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Union Pacific 9000 Class 4-12-2's

  • Love the look of theses loco's,but i heard from somewhere a long time ago these were built using the boiler and god knows what else from older 3500 class 2-8-8-0 mallets!If true ,how on earth could you take an articulated loco and turn it into a rigid wheelbase loco.Wouldn't axle load and radius cause problems,amongst others i cant even think of.!!!  mick
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  • I can't speak for the origin of the 'makin's' of the 9000s, but I doubt that UP had 2-8-8-0 Mallets with 67" drivers.  The 4-12-2s were acquired to replace Mallets, to get the average freight train speed up.

    During the second decade of the 20th century the AT&SF dismantled some Mallets of questionable parentage and converted them into reasonably successful 2-cylinder simple locomotives.  I believe, but cannot prove, that the rear engines kept the (shortened) Mallet boilers and their original cylinders, while the front engines got new cylinders (of more reasonable proportions) and new boilers.

    A lot of weight issues can be addressed by tweaking the springing and equalization, and later locos could be riding on heavier rail (and thus have higher permissable axle loadings.)  As for curves, the writeup in Kalmbach's Cyclopedia - Volume 1, Steam Locomotives notes that one series had to be moved from the OSL to the UP's transcon main because of problems with the OSL's curves.  Another series (possibly those with blind #4 drivers) remained on the OSL until it was dieselized.

    Chuck

  • Thanks Chuck thats very informative! Your right about the drivers on the mallets-they were 57 inch.I'm guessing the AT&SF would have had to make and new rigid frame for the boiler etc to sit upon.Anywhere i can see pics of the AT&SF rebuilds?    mick
  • Only one type of 4-12-2 was built, the Union Pacific Railroad's 9000 class locomotives, 88 of which were built by ALCO between 1926 and 1930. These locomotives were used to increase the speed of freight trains in flat country, and were fairly successful, but were maintenance nightmares, largely because of their use of an inaccessible third cylinder driving a cranked second driving axle between the frames. There was no inaccessible valve gear to worry about, however. ALCO had obtained permission to use the so-called conjugated valve gear invented by Nigel Gresley. This system used two hinged rods connected to the outer cylinders to operate the inner cylinder. The 9000 class locomotives were the largest ever to use Gresley gear.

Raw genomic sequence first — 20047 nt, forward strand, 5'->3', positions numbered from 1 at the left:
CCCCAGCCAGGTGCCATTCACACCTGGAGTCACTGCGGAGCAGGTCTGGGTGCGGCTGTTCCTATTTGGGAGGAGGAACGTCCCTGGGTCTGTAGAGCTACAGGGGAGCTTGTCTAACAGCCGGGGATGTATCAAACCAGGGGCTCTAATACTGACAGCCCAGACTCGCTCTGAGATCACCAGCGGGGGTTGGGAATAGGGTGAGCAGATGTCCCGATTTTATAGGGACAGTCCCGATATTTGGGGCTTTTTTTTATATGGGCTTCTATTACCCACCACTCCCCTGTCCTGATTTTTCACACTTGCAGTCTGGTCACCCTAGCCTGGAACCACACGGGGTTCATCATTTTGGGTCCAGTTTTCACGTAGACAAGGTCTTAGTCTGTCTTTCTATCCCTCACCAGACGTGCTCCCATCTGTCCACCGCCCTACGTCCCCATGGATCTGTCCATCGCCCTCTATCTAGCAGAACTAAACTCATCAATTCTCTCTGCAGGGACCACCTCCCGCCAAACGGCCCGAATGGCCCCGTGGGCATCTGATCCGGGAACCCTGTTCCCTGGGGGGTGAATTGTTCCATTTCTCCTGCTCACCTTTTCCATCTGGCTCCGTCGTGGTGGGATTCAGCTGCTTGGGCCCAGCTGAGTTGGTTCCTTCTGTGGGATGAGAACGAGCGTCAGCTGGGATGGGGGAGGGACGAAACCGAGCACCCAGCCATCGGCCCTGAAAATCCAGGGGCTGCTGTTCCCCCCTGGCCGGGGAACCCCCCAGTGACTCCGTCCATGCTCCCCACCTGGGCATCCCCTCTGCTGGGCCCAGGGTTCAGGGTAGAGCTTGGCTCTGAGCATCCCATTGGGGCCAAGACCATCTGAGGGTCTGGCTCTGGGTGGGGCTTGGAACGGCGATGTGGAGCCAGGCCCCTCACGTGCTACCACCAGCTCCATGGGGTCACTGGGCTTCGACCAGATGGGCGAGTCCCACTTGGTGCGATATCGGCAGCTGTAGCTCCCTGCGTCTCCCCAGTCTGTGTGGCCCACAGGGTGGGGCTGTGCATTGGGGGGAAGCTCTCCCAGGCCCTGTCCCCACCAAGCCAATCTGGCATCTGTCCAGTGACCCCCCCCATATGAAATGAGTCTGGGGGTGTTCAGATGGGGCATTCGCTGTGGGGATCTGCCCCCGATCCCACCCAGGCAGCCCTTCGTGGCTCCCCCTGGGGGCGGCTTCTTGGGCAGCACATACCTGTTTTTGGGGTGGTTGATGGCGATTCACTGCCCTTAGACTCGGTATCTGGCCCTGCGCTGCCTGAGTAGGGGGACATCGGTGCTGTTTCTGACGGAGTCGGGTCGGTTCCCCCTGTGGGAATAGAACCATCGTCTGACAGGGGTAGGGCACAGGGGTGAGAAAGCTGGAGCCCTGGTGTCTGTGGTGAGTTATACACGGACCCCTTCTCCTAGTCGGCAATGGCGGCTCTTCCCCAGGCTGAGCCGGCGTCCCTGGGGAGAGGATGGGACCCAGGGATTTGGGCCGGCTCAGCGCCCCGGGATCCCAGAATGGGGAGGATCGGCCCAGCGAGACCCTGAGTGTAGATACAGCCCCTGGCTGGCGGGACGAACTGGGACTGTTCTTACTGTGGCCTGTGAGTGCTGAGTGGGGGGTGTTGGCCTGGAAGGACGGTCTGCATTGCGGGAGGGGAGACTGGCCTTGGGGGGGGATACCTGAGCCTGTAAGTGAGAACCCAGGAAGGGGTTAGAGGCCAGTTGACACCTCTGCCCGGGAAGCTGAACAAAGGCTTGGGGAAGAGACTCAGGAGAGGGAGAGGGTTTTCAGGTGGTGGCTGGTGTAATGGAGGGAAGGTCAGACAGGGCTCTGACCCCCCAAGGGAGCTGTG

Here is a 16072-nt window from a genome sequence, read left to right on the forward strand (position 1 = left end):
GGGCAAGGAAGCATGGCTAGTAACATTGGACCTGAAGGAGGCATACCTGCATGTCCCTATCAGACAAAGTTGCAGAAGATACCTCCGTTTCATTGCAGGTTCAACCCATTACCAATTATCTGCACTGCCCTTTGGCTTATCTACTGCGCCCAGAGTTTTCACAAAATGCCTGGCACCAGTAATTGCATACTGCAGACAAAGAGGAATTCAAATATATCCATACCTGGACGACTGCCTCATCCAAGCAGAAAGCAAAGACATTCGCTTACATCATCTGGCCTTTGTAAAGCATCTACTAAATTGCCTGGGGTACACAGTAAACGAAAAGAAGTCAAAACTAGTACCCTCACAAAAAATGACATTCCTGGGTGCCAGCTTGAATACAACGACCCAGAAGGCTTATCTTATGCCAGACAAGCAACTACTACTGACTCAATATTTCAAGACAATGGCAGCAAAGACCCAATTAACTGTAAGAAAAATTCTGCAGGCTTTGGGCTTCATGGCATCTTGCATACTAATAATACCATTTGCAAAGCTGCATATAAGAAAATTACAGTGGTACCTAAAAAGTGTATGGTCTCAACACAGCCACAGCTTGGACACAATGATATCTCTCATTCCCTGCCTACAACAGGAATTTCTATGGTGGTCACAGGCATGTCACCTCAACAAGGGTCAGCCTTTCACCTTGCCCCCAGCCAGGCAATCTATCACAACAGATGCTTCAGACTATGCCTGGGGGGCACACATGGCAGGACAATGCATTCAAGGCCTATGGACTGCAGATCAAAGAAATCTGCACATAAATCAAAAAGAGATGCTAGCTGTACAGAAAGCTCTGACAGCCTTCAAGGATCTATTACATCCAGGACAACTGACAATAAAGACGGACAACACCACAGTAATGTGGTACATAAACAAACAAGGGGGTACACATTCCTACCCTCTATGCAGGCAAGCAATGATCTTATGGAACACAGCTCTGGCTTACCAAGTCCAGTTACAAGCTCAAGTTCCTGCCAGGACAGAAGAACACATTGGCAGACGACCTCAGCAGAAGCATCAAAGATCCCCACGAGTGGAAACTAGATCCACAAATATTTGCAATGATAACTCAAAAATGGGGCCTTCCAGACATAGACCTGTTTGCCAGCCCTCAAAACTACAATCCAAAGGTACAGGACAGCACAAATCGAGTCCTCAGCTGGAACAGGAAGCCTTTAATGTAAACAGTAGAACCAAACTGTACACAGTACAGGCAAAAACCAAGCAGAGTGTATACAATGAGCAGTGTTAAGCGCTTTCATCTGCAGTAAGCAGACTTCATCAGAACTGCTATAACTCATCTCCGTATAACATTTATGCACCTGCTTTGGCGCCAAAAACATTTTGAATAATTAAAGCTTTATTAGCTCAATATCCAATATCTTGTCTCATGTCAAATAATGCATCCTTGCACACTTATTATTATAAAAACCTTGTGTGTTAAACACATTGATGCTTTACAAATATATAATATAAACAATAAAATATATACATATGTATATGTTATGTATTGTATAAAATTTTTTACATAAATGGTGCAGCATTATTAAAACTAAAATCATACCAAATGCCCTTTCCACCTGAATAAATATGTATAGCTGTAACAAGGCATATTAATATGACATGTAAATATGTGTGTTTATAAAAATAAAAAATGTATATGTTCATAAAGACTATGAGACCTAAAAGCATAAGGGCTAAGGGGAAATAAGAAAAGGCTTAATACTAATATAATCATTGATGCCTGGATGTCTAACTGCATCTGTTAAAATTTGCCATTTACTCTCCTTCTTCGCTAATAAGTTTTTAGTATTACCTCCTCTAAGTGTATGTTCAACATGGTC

Between 1934 and 1940 eight of the first fifteen locos had their Gresley gear removed and were converted to a "double Walschearts" valve gear which utilized a double eccentric (return) crank and second link on the right side (similar to the gear Baldwin used on its 3-cylinder experimental compound 4-10-2 #60000), which operated the valve for the inside cylinder. Union Pacific referred to this system as the "third link." The 4-12-2's constructed from 1928 utilized roller bearings in the Gresely lever bearings, thus none of these engines were converted. The pre-1928 engines not converted received the roller bearing levers in 1940, and no further conversions were made.

    During the design phase "blind" (flangeless) third and fourth axle were provided in order to improve curve handling, but the use of ALCO's lateral motion devices on the first and sixth axles (which allowed the axles to slide up to two inches to the side) made this unnecessary. They were the longest rigid frame locomotives in North America, and until 1934, the longest in the world. The trailing truck carried the same axle load as the drivers, which was unusual.

    There has been some debate as to whether the first driving axle of the 4-12-2 was cranked to provide clearance for the main rod connected to the second axle. It has been shown that there was no such crank on the first axle. Instead, the spacing between the first and second axles was increased by 18 inches to provide the necessary clearance.

    One example survives, at the Railway and Locomotive Historical Society's museum at the Los Angeles County Fairplex in Pomona, California.

    From Wikipedia

    Photo Sharing and Video Hosting at Photobucket All the best! Jan
  • Something that I have been curious about with UP's 9000 class, is normal side rod locomotives have the drivers "quartered" at 90 degrees so that the piston thrusts are evenly timed. Do the 9000's have their drivers set at 60 degrees ( I think my math is right on the 60 degrees), to keep the piston thrusts balanced? or how was the center cylinder timed/balanced in the valving sequence, if not?

       I know that on articulateds each engine set was independently quartered as if a separate engine, and that synchronizing between engines was not attempted, as they would go in and out of sync due to wheel slip, usually with the front engine set slipping more easily.

                                                                                Thanks for any info,

                                                                                              Doug